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At first glance, the hip little stucco building with its turquoise and purple trim hardly resembles the old wooden school house built by the Farmin family in 1894. But the Dolphin House and the old school are one and the same -- likely making it the oldest standing structure in Sandpoint, according to Ann Ferguson, curator of the Bonner County Historical Museum.
After searching through stacks of photos and fire insurance maps dating back to the turn of the century, Ferguson concluded the school house, which was constructed on the northeast corner of Second and Church, was moved between 1909 and 1914 to where the Dolphin House stands today on the southeast corner of Third and Church.
The building has gone through many transitions. It was sold to the First Episcopal Church for $500 before it was moved and converted into a duplex. The wooden frame was stuccoed and windows replaced sometime after the move.
According to one record at the tax assessor's office, an old boarding house at 704 Third was built in 1839, which would make it the oldest building. However, Ferguson perused old photos of the area and found none dating before 1900 to 1903 that showed the boarding house.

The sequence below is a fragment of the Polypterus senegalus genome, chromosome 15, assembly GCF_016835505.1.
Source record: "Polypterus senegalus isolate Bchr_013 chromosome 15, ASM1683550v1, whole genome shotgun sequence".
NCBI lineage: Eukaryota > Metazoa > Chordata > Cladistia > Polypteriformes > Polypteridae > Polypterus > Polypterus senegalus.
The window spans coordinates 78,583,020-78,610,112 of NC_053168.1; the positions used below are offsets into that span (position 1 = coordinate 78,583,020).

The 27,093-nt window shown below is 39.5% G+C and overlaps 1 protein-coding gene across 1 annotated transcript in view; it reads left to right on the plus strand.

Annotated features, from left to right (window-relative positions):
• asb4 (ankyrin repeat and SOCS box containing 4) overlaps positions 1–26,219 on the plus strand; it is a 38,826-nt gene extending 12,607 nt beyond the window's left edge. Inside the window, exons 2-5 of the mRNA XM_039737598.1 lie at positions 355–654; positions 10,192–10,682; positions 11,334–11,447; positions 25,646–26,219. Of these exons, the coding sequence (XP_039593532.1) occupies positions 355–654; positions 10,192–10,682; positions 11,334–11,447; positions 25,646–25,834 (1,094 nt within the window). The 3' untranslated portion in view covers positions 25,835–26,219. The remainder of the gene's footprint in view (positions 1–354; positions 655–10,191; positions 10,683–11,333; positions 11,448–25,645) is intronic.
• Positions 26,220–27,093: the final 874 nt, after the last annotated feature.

"It is possible the old boarding house is the oldest building, but it's not probable," she said. She thinks it was built when the Humbird Mill came to Sandpoint around 1900.
Some of the buildings across Sand Creek from downtown Sandpoint may be contenders. However, Ferguson said that is also unlikely. "It's all sort of shrouded in mystery. The Whittaker House on First and Superior, and the house next to it, came about around 1898. But I really doubt it would be as old as the Dolphin House because that area burned several times," she said. "All the buildings were wood-frame structures, and at least one major fire burned through town almost every year."
-- Nann Alleman
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"As long as I can remember, I've always been carving something," says Sandpoint's Pete Conway when asked how he got started in his rarefied craft of carving carousel horses.